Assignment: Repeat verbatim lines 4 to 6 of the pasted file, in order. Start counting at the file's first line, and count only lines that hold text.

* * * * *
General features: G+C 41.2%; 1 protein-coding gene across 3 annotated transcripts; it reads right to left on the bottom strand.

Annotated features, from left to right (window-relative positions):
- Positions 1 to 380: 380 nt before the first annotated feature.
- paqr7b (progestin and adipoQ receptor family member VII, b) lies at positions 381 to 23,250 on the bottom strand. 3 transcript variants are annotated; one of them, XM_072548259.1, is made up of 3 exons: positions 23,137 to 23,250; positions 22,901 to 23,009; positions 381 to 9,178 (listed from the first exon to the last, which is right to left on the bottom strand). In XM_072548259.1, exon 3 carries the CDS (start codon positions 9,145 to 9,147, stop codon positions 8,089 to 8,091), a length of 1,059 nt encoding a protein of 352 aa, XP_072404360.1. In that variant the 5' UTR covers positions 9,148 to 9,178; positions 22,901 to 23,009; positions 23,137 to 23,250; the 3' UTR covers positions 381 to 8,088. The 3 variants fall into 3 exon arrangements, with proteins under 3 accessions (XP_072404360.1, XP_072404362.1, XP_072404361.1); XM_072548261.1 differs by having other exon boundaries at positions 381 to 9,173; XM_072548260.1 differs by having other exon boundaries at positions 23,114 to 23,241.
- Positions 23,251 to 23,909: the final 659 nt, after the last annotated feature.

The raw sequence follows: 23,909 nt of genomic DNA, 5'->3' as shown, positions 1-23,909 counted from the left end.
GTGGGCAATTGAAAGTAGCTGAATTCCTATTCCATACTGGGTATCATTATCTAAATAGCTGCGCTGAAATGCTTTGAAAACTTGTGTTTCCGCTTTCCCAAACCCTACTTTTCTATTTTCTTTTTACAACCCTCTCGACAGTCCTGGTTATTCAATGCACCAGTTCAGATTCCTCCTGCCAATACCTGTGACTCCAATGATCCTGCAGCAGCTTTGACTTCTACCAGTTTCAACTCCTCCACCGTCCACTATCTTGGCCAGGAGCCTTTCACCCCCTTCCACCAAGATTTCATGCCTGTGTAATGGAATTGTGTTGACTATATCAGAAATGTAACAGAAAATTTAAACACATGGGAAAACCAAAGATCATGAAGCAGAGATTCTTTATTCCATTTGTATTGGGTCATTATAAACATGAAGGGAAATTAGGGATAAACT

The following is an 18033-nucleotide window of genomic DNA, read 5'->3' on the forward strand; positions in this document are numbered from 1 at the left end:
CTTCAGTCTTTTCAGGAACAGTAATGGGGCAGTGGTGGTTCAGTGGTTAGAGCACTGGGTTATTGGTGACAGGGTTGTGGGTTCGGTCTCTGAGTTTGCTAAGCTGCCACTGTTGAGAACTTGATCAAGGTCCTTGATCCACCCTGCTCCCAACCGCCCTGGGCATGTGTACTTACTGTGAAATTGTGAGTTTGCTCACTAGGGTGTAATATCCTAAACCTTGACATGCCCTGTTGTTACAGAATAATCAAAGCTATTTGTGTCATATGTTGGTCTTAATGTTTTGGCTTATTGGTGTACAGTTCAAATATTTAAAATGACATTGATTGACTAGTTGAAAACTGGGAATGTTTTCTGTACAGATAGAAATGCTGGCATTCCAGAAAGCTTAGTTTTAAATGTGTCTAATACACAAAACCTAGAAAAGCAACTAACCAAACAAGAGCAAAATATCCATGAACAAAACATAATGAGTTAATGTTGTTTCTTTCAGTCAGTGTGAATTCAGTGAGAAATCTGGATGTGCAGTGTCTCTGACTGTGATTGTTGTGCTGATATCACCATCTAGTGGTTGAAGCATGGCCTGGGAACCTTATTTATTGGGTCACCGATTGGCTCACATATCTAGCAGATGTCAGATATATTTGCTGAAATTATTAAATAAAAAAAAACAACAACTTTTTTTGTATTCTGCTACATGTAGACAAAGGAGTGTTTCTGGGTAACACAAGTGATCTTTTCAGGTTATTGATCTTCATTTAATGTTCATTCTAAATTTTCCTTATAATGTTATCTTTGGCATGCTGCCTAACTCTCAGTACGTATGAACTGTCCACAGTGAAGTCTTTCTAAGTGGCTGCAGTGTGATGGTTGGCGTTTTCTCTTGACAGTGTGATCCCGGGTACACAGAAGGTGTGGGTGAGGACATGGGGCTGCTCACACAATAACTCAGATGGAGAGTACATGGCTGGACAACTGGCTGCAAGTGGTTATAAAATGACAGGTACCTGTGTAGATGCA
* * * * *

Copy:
- paqr7b (progestin and adipoQ receptor family member VII, b) lies at positions 381 to 23,250 on the bottom strand. 3 transcript variants are annotated; one of them, XM_072548259.1, is made up of 3 exons: positions 23,137 to 23,250; positions 22,901 to 23,009; positions 381 to 9,178 (listed from the first exon to the last, which is right to left on the bottom strand). In XM_072548259.1, exon 3 carries the CDS (start codon positions 9,145 to 9,147, stop codon positions 8,089 to 8,091), a length of 1,059 nt encoding a protein of 352 aa, XP_072404360.1. In that variant the 5' UTR covers positions 9,148 to 9,178; positions 22,901 to 23,009; positions 23,137 to 23,250; the 3' UTR covers positions 381 to 8,088. The 3 variants fall into 3 exon arrangements, with proteins under 3 accessions (XP_072404360.1, XP_072404362.1, XP_072404361.1); XM_072548261.1 differs by having other exon boundaries at positions 381 to 9,173; XM_072548260.1 differs by having other exon boundaries at positions 23,114 to 23,241.
- Positions 23,251 to 23,909: the final 659 nt, after the last annotated feature.

The raw sequence follows: 23,909 nt of genomic DNA, 5'->3' as shown, positions 1-23,909 counted from the left end.